William F. Halsall (1841-1919)

William F. Halsall (1841-1919)

Born in Kirkdale, England, in 1841, William Formby Halsall worked as a sailor for several years during his youth before settling in Boston, Massachusetts. There, around 1860, he took lessons from painter William E. Norton, before enlisting in the United States Navy during the Civil War.  After two years’ service, Halsall returned to his artistic pursuits, attending the Lowell Institute from 1862-1870, and eventually concentrated on marine painting.  He was a member of the Boston Art Club, exhibiting there almost annually between 1879 and 1906, and also exhibited at the Pennsylvania Academy of the Fine Arts and the Art Institute of Chicago.  Examples of Halsall’s work can be found in the Mariners Museum in Newport News, Virginia, the Farnsworth Art Museum in Rockland, Maine, and the United States Naval Academy Museum in Annapolis.

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Halsall’s familiarity with the sea gave him a unique perspective when capturing the maritime activity he so loved to paint. In Living New England Artists, published in 1888, author Frank T. Robinson writes:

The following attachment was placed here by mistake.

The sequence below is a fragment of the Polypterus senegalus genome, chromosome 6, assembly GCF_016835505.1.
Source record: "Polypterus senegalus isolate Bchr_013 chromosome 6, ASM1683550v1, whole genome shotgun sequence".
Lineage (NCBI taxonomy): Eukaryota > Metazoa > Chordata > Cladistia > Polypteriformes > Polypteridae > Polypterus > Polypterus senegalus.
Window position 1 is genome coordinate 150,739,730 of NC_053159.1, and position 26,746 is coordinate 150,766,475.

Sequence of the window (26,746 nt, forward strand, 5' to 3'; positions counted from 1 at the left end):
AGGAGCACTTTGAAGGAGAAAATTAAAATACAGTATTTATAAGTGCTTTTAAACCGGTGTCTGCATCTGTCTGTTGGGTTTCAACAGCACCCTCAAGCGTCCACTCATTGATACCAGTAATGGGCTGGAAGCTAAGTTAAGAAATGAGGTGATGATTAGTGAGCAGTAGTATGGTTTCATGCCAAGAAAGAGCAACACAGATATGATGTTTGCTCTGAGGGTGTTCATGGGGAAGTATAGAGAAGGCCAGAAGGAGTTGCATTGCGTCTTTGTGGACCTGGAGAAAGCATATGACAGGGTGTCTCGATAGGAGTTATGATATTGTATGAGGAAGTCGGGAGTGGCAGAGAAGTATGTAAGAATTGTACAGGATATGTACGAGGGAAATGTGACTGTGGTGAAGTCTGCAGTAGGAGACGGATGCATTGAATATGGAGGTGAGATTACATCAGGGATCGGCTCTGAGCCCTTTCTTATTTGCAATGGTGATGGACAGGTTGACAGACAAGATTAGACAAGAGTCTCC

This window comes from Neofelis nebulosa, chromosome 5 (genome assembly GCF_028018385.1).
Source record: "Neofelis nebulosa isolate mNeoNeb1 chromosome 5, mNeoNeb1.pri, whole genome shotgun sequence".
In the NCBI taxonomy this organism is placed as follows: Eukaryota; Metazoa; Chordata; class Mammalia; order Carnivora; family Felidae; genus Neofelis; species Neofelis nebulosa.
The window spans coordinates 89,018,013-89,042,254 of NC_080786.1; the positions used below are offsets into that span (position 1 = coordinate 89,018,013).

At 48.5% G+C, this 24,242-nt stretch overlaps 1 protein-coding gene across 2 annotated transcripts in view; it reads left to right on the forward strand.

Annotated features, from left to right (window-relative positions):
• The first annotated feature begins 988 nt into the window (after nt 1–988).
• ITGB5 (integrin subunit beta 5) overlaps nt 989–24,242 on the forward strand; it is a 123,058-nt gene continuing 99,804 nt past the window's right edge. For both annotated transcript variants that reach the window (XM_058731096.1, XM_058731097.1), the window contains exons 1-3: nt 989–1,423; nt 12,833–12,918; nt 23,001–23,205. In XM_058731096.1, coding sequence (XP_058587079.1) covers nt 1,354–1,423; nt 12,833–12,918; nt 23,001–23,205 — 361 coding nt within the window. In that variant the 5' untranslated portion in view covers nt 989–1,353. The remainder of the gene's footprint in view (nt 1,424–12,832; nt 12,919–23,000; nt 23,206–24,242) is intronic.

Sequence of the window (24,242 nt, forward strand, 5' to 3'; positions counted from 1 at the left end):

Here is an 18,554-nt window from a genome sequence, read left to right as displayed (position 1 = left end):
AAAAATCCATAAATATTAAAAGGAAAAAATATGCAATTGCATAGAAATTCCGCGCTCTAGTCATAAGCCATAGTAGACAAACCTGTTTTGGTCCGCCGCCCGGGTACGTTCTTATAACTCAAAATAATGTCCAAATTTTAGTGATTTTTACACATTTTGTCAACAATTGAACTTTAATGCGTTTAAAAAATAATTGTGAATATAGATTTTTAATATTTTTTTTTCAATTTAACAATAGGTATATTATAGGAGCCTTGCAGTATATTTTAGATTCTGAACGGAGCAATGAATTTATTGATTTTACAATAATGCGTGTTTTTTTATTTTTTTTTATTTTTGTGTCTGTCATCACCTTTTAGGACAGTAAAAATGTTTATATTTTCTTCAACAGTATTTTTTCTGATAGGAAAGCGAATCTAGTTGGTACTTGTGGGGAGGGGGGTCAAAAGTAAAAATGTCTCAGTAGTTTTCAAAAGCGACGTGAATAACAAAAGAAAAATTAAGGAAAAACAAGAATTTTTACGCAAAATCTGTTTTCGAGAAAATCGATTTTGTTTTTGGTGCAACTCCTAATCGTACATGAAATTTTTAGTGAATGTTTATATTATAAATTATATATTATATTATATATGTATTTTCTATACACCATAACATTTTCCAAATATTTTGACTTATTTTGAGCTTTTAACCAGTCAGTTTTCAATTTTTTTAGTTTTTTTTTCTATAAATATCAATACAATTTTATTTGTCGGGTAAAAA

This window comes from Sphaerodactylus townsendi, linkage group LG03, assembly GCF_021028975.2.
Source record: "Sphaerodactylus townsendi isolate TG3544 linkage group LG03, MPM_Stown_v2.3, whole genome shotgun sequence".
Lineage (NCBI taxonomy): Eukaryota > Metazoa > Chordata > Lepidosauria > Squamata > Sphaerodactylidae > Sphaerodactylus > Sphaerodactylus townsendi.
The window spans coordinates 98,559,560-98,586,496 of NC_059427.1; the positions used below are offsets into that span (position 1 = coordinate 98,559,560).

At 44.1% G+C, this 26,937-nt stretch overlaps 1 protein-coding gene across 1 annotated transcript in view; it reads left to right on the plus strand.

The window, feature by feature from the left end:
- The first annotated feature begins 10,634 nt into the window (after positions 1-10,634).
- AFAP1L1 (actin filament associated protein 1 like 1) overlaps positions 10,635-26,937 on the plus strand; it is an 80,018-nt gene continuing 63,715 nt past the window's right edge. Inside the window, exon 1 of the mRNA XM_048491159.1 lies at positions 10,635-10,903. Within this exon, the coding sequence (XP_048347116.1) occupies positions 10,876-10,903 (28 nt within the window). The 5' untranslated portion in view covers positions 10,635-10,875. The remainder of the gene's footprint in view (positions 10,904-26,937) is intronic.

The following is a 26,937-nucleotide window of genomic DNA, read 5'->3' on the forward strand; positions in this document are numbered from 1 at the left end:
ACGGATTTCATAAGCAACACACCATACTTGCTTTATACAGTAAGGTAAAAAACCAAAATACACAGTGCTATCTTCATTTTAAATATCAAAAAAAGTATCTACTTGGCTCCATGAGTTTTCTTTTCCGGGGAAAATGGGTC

“Halsall’s work evidences the characteristics of the sailor, who sees things in a big way; now we are studying the gigantic ices of Niagara Falls, now a frigid scene from the top of Mount Washington, again we are warmed with the hot glow of a harbor sunset, or trail slowly along in some becalmed schooner or yacht…In all his work the artist, painter, and the sailor are combined with splendid force, and in the full magnificence of manliness and clearness of perception…We have not among us a more whole-souled artist or one more able to give us the stories of the sea or shore, the anatomy of a ship or wave, than our subject.” [1]

References: Falk, Who Was Who in American Art, 1999; Vose Galleries’ archives; Robinson, Living New England Artists, 1888.

[1] Living New England Artists, Frank T. Robinson, 1888, p. 93.

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